I hate Reality TV.  In fact, I am not a big TV watcher as it is.  Seems that life is too short to sit around watching other folks have a pretend life when I want to be having a real one.  But … one show that has captured my attention for a few hours has been “Hoarders.”  Have you seen it?  I don’t recommend it.  It is just plain awful.  But I have to admit, I feel shamedly drawn to it … probably because I can relate.  Now, before you go thinking that my family and I live in a trash heap, this is not the case.  I regularly throw out old newspapers and plastic clamshell boxes from the local take-out.  I even get to those dust bunnies in the corner now and again.  But ask me to find a phone number or a receipt and I will scratch my head in embarrassed dismay.  Ask me what those piles are behind my desk, I will tell you that is my “I’ll-get-to-it-someday-pile.”  You know … the stack of books I want to read, the accumulated scraps of paper that have scribbled on them some thought or idea I wanted to remember or the magazine clippings with the shiny pictures of all the places I want to travel someday.  All in a heap, all waiting my attention.

I never used to be this way.  In fact, I prided myself on my OCD qualities.  Organized?  Check.  Neat handwriting.  Check.  Lists made and crossed-off.  Check.  Every dish clean and put away.  Check.  Laundry caught up and ready to be worn.  Check.  So, what the hell happened to the “I’m-on-top-of-it-all” me?  Life, I guess.  It got busier and my plate more full.   The kids are yelling.  The pug needs a walk.  The car is making an unusual noise.   Bills are due yesterday.   Dinner needs to get on the table.   Not to mention, my aging body that needs maintenance.  Overload and maximum capacity are the new order of the day.

So, with this shift in reality, my healthier self says to concede defeat.  Raise the white flag.  Surrender to the chaos that has become the new me.   Admit that I am one of those disorganized chrones who never gets it all done.  That I need to let go of this false image that my life is perfect and accept my often out of control, always unfinished business.   That the “good enough” me is living in this moment … making choices about what I am doing … which might mean disappointing myself and others with unmet expectations.   The mess is here to stay and there are just some things I am never going to get around to doing.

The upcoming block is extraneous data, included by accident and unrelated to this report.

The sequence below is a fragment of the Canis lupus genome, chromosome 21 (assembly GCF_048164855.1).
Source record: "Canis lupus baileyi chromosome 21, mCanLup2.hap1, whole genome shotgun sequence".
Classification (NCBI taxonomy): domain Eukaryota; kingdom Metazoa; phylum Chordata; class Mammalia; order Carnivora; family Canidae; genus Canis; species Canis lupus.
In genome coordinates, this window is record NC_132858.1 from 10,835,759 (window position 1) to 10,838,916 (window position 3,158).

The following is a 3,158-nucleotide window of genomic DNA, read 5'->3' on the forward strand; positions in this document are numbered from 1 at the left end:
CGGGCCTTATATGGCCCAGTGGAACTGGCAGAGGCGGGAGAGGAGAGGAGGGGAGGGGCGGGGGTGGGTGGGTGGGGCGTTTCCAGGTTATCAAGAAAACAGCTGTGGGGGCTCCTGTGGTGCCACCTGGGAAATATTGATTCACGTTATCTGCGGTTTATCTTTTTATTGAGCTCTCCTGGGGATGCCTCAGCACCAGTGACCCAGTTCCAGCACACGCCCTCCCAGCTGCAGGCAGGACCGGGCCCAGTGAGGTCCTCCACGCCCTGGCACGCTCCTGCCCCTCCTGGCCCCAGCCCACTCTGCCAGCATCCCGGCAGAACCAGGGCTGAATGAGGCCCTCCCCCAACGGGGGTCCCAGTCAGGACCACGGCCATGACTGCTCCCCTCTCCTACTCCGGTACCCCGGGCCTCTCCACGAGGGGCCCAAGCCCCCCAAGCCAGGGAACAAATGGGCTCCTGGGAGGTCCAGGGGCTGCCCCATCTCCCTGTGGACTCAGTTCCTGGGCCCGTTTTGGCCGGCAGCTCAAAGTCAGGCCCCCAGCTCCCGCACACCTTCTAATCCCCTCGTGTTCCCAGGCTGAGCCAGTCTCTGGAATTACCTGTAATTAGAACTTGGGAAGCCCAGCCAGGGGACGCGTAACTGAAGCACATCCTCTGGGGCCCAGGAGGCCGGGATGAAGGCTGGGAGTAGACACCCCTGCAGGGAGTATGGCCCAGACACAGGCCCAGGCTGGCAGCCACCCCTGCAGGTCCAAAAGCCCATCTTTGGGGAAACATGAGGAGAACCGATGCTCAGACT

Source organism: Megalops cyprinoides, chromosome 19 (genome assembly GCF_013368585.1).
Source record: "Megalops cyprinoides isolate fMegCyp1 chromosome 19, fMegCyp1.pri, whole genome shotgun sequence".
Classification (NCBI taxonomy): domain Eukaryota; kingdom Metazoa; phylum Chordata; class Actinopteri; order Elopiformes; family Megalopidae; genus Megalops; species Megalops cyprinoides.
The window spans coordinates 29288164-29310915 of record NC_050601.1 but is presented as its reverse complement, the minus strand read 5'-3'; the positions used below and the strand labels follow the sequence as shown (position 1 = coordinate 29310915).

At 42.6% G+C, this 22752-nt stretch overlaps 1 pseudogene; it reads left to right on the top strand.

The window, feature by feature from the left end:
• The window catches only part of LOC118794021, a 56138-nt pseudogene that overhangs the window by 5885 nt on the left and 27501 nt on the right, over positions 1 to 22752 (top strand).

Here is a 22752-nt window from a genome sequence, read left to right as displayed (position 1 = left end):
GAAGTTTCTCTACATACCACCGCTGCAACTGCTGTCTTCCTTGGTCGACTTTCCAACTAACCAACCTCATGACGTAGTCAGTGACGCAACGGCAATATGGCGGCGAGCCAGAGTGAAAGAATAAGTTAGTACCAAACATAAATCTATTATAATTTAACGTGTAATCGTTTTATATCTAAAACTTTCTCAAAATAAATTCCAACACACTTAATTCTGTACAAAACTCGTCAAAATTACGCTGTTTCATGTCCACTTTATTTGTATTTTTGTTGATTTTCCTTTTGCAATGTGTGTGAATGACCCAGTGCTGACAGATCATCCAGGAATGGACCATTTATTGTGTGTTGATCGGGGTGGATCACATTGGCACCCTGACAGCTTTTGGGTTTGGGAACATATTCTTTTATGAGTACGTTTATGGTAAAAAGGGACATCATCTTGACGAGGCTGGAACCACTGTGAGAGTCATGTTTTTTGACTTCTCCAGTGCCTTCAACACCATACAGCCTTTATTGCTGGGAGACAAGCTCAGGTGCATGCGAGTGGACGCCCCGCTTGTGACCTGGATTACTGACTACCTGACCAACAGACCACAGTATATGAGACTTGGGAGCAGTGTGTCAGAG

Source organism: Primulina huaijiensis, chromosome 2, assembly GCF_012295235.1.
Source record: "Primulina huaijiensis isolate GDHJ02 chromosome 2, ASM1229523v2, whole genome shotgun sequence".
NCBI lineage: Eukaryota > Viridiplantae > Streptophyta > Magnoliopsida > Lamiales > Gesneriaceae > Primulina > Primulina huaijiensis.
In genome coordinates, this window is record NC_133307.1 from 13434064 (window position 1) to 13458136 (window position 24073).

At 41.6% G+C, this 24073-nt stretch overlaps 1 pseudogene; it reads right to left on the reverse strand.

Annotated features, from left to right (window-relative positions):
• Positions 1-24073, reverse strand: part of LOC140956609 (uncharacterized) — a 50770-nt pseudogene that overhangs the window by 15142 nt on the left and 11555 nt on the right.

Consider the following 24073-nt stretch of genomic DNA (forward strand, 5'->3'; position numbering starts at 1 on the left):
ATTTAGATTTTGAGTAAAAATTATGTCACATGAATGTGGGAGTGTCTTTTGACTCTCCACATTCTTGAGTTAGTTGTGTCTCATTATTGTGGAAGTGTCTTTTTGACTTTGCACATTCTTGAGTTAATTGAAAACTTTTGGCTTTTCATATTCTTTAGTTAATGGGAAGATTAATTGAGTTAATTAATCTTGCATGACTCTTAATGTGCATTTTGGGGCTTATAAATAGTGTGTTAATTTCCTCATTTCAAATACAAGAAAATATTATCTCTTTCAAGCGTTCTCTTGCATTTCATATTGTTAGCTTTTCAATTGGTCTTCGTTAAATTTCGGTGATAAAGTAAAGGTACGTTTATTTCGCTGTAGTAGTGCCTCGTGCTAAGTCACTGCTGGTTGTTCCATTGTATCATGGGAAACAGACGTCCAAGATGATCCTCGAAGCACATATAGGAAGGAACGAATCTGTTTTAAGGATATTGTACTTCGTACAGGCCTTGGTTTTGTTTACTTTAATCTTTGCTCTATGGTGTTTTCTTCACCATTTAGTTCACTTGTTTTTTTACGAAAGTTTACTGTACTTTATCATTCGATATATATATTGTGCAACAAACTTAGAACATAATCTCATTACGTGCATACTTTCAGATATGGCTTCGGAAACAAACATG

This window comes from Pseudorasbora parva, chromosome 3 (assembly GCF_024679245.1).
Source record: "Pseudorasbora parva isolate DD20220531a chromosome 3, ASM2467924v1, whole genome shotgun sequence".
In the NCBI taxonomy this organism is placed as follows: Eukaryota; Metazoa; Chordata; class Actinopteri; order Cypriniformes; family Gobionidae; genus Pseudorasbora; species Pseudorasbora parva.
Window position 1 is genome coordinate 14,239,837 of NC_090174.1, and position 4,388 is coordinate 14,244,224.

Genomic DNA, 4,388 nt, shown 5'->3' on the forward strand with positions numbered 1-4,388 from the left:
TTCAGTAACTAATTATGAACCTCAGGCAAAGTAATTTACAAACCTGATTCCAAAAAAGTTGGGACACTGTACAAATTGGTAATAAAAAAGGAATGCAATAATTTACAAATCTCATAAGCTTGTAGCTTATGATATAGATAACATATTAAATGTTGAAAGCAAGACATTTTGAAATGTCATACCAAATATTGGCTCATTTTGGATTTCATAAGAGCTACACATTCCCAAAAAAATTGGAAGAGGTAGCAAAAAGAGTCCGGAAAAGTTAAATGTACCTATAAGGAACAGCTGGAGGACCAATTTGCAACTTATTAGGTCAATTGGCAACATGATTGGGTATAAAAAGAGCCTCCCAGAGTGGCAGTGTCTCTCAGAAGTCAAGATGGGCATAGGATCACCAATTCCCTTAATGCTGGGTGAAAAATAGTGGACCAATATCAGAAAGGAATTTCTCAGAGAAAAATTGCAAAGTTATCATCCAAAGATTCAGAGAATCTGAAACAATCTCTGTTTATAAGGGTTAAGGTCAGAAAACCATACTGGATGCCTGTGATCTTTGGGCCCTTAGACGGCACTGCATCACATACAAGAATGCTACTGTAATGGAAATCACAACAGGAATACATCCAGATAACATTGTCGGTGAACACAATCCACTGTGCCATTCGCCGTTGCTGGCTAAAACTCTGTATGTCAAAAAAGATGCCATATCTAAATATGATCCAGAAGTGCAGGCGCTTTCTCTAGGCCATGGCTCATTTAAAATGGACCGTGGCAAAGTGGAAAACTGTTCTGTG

That being said, pity the person who goes through my belongings after I die.  I can only hope that it is a person with some compassion – or at least a sense of humor – as they sort through the remnants of my life.  Maybe I will even be lucky enough for them to give me the benefit of the doubt, a positive spin to my varied collections … one that says, “this woman lived life!”  Not only did she die with five projects on her desk, but she milked each moment for whatever she could.

Meanwhile, I vow not to give up.   My pathological tenacity is quite embedded and can be seduced by the hope in someday.  There still might be that dull rainy day in the future when I have the wherewithall finally to tackle my heaps.  I am sure by then I will have no use for whatever it is or even remember what it was that made me hang on to such things.  But just in case, the assemblage is there … waiting … until I am ready to let go.